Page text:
Like those of his Belgian contemporary Lekeu and his older countryman Mussorgsky, the story of Vasily Kalinnikov is a tragically short one in which a handful of works gives a tantalizing glimpse of what may have been.
Born is the village of Voin in the province of Orlov, Kalinnikov was the son of a cleric who also held the position of local police chief. The elder man was musically inclined, playing guitar and accordion as well as singing in the church choir. Young Vasily learned the latter instrument on his own and with the help of the village doctor, later adding the violin to his accomplishments. Further on he joined the church choir, learning the basics of music theory in the process and becoming the choir conductor at 14. Kalinnikov resolved to make music his career.
At 18 and with the most tenuous of financial resources, Kalinnikov set out for Moscow to study music at the conservatory, transferring to the Philharmonic Music School a half year later. While there, he bolstered his meager income by taking a course in bassoon, which resultantly enabled him to play in various orchestras as bassoonist, violinist, or timpanist. He also took on work as a music copyist.
Having graduated, Kalinnikov held various teaching posts and was assistant conductor at an opera company. However, the delayed effects of the strain of holding multiple positions during his student years undermined his health and he contracted tuberculosis. For this the composer traveled south, meeting Tchaikovsky in 1892. He received praise from the older man when he showed him the score of his own orchestral suite. This encouragement was a morale boost for the ailing young composer and he began work on his First Symphony in C minor. Completed in 1895, it was performed by the Russian Music Society in 1897. By that year, Kalinnikov had also completed his Second Symphony in A flat, this despite consumption of the throat compounding his health problems. The following year he completed the symphonic poem The Cedar and the Palm and received a commission to provide incidental music for a production of Tolstoy's Tsar Boris, for which he completed a substantial amount of music. But the young man's skein was running out and he succumbed to his illness on January 11, 1901, too frail to attend a performance of his Prologue to Boris.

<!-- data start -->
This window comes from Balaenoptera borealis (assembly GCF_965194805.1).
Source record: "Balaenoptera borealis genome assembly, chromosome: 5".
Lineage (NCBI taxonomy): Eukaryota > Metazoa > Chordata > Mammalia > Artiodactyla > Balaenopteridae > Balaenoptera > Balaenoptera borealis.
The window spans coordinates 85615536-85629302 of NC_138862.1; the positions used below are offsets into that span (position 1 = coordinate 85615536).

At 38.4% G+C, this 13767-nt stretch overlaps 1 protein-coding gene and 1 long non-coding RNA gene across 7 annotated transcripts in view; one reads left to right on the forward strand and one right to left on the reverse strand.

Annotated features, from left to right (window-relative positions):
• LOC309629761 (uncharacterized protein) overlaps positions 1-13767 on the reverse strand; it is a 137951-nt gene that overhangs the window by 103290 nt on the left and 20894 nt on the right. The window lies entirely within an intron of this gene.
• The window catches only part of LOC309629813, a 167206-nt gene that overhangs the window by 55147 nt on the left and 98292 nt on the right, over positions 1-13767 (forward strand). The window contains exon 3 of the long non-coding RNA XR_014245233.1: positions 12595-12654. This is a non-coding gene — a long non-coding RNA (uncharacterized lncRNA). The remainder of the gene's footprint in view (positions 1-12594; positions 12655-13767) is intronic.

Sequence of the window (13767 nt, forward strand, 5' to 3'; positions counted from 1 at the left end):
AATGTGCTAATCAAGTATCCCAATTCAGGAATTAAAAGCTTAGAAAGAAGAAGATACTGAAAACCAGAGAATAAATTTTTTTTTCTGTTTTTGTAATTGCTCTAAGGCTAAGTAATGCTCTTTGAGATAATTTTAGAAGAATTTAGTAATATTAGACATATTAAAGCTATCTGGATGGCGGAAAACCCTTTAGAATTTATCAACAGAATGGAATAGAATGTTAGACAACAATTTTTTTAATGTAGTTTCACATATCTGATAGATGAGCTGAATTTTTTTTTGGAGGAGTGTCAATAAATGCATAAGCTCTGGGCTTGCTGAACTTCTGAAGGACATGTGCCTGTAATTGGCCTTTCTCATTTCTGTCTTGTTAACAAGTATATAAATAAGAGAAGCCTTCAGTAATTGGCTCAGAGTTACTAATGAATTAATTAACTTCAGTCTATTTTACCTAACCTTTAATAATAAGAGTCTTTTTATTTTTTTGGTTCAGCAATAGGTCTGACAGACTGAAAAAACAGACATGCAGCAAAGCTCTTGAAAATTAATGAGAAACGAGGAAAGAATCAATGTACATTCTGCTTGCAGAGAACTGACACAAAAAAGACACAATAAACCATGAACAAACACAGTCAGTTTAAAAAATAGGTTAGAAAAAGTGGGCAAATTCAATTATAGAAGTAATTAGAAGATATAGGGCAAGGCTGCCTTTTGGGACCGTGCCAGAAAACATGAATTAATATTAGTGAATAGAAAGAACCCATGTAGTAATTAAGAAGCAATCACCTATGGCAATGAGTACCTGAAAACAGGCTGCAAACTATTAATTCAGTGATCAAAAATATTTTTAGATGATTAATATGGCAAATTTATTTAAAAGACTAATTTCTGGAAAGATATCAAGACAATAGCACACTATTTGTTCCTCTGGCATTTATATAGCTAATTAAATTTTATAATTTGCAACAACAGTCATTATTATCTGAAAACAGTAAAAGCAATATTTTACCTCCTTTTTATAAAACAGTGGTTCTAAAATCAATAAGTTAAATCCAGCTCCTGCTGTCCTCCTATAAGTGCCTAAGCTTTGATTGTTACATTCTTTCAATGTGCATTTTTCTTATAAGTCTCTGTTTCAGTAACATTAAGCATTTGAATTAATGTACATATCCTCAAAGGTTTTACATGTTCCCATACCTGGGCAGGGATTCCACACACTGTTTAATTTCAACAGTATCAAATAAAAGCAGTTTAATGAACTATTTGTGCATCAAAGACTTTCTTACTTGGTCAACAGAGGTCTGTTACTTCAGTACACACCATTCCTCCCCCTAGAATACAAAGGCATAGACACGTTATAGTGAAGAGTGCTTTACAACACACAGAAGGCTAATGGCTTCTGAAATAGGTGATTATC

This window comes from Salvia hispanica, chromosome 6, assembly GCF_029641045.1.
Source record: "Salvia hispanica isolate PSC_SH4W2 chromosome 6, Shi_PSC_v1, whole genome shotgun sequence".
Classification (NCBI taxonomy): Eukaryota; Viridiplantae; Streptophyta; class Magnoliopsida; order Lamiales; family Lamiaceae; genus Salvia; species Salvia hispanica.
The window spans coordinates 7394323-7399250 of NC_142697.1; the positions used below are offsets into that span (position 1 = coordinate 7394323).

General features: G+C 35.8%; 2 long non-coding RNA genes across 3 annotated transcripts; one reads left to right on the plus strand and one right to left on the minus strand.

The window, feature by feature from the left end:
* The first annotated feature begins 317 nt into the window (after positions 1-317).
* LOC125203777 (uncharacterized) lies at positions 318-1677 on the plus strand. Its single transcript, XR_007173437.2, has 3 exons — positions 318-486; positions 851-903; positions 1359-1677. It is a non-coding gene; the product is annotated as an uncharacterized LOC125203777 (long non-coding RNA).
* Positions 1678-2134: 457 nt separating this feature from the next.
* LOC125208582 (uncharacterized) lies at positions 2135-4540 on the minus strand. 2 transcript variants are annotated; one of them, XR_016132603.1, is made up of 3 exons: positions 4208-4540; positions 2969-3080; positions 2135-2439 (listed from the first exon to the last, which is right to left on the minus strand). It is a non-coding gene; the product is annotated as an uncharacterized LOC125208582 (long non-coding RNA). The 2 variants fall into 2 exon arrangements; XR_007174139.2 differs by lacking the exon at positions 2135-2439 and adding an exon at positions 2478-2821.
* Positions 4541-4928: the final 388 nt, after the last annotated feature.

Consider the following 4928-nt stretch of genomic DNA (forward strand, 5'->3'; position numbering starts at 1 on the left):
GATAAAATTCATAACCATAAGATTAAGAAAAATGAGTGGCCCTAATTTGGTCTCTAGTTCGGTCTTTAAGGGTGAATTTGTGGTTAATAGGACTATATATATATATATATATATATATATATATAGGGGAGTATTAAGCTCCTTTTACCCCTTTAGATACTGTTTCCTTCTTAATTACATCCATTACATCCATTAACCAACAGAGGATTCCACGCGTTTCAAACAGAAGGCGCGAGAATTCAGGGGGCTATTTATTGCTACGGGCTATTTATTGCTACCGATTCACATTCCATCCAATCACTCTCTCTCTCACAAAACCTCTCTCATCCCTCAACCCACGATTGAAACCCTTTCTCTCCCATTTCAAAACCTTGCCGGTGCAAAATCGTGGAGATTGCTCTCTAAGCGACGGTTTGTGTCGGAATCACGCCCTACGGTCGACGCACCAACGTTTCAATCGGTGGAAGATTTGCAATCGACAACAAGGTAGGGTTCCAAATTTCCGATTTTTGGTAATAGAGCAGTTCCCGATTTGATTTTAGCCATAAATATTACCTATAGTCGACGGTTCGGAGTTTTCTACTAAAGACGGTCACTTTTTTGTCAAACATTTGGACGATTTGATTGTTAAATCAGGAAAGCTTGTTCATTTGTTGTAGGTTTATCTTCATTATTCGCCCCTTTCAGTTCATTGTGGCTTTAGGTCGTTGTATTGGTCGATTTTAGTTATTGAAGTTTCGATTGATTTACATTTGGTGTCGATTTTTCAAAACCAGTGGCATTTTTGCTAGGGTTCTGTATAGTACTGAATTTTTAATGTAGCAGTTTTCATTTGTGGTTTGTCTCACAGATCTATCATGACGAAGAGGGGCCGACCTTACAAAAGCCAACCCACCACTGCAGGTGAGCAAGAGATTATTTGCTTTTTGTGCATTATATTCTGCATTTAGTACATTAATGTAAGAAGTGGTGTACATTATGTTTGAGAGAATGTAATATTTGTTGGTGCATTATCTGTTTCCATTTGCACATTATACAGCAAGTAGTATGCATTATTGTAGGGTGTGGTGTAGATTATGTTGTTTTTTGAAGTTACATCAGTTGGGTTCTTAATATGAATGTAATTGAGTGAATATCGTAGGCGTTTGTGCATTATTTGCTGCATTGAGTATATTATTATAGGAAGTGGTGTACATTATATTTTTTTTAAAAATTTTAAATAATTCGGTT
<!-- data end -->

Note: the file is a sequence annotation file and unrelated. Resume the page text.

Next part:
In the centenary year of his birth recordings of the two symphonies led to the discovery of Kalinnikov by the public. While his premature passing is to be lamented, the small body of works which he left are very enjoyable exercises in late Russian Romanticism. Although these pieces are unmistakably Slavic in flavor, they seem to escape the brooding and gloom so omnipresent of his time and place in the arts, all the more curious given the external misery of his life. As such, Kalinnikov's work, especially the symphonies, are a happy if lesser known addition to the Russian orchestral literature.